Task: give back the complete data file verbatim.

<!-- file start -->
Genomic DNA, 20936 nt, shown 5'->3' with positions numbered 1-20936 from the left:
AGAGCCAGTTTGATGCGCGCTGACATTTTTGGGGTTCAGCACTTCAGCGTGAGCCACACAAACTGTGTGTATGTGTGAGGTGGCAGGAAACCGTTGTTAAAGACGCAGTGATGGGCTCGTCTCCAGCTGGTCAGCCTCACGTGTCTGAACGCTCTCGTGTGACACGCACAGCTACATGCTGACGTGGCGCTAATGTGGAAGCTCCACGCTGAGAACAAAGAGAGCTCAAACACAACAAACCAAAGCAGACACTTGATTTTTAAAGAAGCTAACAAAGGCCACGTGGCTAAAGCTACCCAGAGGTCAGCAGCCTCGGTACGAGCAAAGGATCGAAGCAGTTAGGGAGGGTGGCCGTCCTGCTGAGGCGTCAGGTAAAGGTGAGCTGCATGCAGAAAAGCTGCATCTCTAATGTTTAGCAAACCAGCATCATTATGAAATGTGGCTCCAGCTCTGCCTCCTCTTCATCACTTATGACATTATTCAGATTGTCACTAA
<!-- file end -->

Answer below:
Genomic DNA, 20936 nt, shown 5'->3' with positions numbered 1-20936 from the left:
AGAGCCAGTTTGATGCGCGCTGACATTTTTGGGGTTCAGCACTTCAGCGTGAGCCACACAAACTGTGTGTATGTGTGAGGTGGCAGGAAACCGTTGTTAAAGACGCAGTGATGGGCTCGTCTCCAGCTGGTCAGCCTCACGTGTCTGAACGCTCTCGTGTGACACGCACAGCTACATGCTGACGTGGCGCTAATGTGGAAGCTCCACGCTGAGAACAAAGAGAGCTCAAACACAACAAACCAAAGCAGACACTTGATTTTTAAAGAAGCTAACAAAGGCCACGTGGCTAAAGCTACCCAGAGGTCAGCAGCCTCGGTACGAGCAAAGGATCGAAGCAGTTAGGGAGGGTGGCCGTCCTGCTGAGGCGTCAGGTAAAGGTGAGCTGCATGCAGAAAAGCTGCATCTCTAATGTTTAGCAAACCAGCATCATTATGAAATGTGGCTCCAGCTCTGCCTCCTCTTCATCACTTATGACATTATTCAGATTGTCACTAA